In January this year Walmart's Denver store gave the facility of ordering items online and getting them either delivered at home or picking them up by walking into the store at some point of the day.
The same day delivery schedule opened at the San Jose, San Francisco, North Virginia, Philadelphia and Minneapolis stores received a lot of customer appreciation. Also the store pickup facility at Denver was well received by the Walmart patrons. But the home delivery plan did not work well in certain quarters. Walmart observers explained the failure in the home delivery program taking cue from customer trends seen in the U.S. where customers do not want to be held up at home waiting for their products to be delivered.
Towards the later part of 2012, Walmart had launched the Goodies Company, a mail snacker subscription facility in which the subscribers were offered five to eight surprise snacks not available over the counter for a monthly subscription of $7. Through this experiment Walmart expected to identify the food habits and customer patterns in respective areas. This would aid in maintaining proper stock of items on their store shelves to optimize the stock and inventory management at the respective stores.
However, the surprise element backfired within a year of its launch and was shunned by customers resulting in Walmart's shutdown of the Goodies Company section. External analysts stated that customers were not interested to pay for surprise elements. Scott Shamberg, a managing director at a Chicago retail marketing agency quoted- ''I think any subscription service Walmart puts forth has to be aimed at the sweet spot of their shopper — straight up groceries and toiletries."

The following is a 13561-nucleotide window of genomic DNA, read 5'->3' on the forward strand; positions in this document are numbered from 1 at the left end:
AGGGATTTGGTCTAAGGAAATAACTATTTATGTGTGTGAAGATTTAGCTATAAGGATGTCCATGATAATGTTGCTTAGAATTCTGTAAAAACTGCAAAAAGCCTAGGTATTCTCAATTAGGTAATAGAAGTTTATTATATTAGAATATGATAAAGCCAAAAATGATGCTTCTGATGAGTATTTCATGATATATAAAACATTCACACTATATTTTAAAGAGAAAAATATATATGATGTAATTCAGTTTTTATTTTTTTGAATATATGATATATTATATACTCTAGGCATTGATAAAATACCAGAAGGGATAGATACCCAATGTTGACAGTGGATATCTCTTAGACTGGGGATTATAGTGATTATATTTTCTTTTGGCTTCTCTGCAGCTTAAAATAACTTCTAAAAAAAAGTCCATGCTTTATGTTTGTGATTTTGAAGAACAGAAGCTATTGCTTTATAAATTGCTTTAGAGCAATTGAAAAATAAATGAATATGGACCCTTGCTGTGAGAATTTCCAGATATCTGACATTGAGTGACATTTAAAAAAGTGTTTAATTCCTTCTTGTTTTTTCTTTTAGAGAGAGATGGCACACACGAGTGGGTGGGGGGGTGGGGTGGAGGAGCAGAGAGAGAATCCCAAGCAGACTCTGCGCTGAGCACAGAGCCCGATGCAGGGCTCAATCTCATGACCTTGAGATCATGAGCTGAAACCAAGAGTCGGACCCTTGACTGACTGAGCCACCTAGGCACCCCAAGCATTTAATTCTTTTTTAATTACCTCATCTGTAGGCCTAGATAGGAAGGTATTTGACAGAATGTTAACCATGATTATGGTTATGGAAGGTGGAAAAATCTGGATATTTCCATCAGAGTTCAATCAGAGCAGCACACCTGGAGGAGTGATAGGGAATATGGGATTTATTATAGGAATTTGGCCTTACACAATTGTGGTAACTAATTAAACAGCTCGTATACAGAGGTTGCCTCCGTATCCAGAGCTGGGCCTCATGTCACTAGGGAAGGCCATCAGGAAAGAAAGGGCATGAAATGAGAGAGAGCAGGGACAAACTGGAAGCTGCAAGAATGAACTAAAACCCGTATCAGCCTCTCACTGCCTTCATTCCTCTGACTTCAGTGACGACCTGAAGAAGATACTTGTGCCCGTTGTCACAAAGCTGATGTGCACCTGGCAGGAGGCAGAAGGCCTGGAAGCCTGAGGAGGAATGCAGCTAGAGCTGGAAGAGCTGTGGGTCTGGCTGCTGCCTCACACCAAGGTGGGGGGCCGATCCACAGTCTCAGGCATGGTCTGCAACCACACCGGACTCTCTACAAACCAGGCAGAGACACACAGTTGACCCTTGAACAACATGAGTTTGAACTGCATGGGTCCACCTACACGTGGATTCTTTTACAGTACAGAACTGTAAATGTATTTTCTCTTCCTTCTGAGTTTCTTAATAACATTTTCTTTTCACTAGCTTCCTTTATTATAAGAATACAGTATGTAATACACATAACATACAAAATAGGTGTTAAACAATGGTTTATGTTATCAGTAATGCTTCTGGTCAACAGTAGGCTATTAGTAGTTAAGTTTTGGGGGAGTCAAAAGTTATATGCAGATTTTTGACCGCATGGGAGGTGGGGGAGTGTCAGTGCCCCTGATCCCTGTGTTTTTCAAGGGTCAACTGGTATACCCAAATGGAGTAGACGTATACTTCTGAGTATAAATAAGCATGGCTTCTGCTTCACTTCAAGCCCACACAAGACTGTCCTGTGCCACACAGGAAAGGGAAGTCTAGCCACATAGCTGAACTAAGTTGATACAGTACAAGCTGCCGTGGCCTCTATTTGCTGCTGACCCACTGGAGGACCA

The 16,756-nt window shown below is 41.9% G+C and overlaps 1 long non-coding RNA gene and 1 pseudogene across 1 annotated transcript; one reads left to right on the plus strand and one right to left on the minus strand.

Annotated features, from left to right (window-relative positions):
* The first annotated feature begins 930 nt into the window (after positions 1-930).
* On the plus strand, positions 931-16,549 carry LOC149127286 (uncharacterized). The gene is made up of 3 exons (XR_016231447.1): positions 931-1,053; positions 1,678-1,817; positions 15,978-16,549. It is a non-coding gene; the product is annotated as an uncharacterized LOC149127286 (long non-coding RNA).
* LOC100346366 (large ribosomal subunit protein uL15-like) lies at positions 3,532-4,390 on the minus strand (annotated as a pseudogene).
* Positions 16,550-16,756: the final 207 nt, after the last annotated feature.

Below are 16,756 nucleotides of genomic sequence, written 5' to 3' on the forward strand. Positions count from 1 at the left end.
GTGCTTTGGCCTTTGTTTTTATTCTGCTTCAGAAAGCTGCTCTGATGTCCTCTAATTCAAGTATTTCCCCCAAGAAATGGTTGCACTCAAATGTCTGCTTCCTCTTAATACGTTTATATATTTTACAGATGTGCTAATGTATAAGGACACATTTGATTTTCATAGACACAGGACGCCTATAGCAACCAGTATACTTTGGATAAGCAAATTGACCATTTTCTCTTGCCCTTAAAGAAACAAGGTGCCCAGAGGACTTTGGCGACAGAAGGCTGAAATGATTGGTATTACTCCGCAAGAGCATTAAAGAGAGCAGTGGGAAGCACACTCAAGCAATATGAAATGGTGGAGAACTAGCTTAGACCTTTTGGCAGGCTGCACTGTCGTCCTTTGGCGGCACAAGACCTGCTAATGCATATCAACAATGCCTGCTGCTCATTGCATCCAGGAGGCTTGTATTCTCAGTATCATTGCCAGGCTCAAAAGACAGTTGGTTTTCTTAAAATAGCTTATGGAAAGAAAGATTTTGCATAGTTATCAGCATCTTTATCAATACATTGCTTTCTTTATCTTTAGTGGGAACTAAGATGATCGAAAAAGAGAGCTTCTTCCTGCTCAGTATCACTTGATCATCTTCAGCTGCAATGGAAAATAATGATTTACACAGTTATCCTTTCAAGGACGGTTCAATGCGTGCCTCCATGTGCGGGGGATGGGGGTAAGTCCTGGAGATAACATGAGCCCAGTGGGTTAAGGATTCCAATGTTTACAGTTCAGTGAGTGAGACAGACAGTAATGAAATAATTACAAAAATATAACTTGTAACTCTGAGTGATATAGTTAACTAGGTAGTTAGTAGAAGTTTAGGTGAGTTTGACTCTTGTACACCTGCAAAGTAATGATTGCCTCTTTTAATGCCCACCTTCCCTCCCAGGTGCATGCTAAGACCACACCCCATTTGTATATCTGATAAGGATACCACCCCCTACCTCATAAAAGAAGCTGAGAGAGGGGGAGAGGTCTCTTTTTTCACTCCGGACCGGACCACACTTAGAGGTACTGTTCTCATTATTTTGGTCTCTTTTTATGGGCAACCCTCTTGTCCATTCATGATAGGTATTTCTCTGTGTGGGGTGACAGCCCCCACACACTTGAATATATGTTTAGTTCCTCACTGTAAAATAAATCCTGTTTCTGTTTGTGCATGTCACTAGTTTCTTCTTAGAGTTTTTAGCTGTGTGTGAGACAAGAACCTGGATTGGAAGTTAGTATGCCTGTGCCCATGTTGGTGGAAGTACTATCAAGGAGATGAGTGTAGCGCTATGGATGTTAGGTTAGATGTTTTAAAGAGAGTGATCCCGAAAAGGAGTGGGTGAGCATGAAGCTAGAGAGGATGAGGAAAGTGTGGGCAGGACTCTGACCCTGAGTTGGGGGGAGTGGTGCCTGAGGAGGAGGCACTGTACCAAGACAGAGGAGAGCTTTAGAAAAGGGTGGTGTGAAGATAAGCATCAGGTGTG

In November last year, Walmart's U.K. wing ASDA launched the 3D printing technology that allowed the customers to get their own 8-inch figurines at a cost of $100. This service was offered from time to time at different stores across U.K. but was officially launched at the Manchester store in the month of June this year. According to Russell Craig, ASDA spokesman, the test has been so popular that the retailer is considering rolling it out to other stores.
Some of the stores of Walmart under Sam's Club in Montgomery, Ill., and another outside Fort Worth also launched this service in which they scanned the face of the customers and created resin figurines with the customer's face and the body of action heroes of one of the three Marvel characters.
In the race to compete with the online peers, Walmart introduced a number of innovative tactics to allure customers back to its stores from the online retail gamut. But none of the experiments were a 100% scorer, though all of them did do well in certain quarters. This strongly advocates the fact that more and more customers are moving towards the tech savvy online format of purchasing and the days of counter-sales are just getting duller. Online stores have already started eating into the market share of conventional retailers who are trying out from all aspects to keep their top-line secure, and in that list Walmart does feature on the top. Hence, Walmart is also pulling up its socks as it is thinking big on online sales and reducing its dependency on conventional shopping techniques which would in some time become a relic of the past.